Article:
THEORY: Morphological Malefactive Case in Natlangs (was: Re: THEORY: Cases of Core Arguments in Clauses with Three Core Arguments)
|From:||Tom Chappell <tomhchappell@...>|
|Date:||Tuesday, July 5, 2005, 23:51|
David, thanks for writing.
I "Google"d on "malefactives" and was unable, looking at the first 10 hits and
at the summaries displayed with the first 100 hits, to find a NatLang that has
a morphologically marked malefactive case, marked with a case-tag actually part
of or stuck on the noun itself (e.g. a case-ending), (rather than an
adposition), that is distinct from a morphologically marked benefactive case.
All of the natlang examples appear to be (judging from the summaries at least)
"readings" or "interpretations"; "connotations", admittedly sometimes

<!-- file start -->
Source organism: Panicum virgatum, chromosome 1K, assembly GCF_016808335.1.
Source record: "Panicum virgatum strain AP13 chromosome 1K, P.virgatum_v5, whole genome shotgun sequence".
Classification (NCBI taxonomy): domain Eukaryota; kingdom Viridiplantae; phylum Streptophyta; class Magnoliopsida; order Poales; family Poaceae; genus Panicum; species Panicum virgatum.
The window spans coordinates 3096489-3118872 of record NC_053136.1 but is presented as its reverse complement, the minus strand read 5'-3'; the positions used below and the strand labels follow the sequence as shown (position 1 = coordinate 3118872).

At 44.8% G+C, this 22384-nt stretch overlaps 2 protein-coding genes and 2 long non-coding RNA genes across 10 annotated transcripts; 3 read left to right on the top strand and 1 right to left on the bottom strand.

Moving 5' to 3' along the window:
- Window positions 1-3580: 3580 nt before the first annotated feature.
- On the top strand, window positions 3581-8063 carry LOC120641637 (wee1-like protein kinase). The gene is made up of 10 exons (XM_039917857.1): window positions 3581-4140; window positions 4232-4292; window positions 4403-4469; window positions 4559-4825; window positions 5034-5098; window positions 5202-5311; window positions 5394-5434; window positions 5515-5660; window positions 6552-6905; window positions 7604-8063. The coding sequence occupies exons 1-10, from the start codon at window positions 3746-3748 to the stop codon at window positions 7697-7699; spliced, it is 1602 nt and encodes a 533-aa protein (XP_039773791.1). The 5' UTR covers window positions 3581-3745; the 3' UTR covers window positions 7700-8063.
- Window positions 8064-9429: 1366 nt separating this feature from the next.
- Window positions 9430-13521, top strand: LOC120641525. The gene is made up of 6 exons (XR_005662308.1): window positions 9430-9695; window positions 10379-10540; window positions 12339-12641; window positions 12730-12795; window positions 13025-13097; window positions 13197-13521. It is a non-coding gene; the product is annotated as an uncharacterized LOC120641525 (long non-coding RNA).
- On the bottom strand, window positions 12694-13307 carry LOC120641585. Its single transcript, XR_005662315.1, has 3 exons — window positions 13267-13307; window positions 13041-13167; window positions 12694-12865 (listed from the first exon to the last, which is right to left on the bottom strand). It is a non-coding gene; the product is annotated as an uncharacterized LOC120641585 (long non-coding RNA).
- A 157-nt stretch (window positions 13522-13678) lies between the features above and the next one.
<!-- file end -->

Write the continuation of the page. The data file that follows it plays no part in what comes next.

first-choice connotations, rather than "denotations".
Choosing particular adpositions to go with the benefactive-case (if the case system is
that fine) nominal causes the "malefactive" "reading" to be possible or even
Example; "My horse died on me" vs "My horse died for me".
(Of course, in English, "me" is accusative, dative, ablative, benefactive, pretty
much any oblique -- what my High School English courses called "objective"
case, because it could be direct or indirect "object" of any verb, or "object"
of any preposition.)
So that means I'm still in the market for any natlang example of a
morphologically distinct malefactive case / benefactive case pair.
Thanks for writing.
Tom H.C. in MI
"David J. Peterson" <dedalvs@...> wrote:
I see what you mean about malefactive. Do you know a natlang
I don't, but I should. There's one that's just on the tip of my tongue,
I swear! Grrr... I can't find an example. But it really is a case
exists in natural languages. One is likely to encounter them in a
Bantu language, an Amerind language, an Australian language,
and possibly in the languages of Papua New Guinnea. Admittedly,
it isn't in encouraging that two of the first three hits are conlangs
(one of them Zhyler), but they really, truly do exist.
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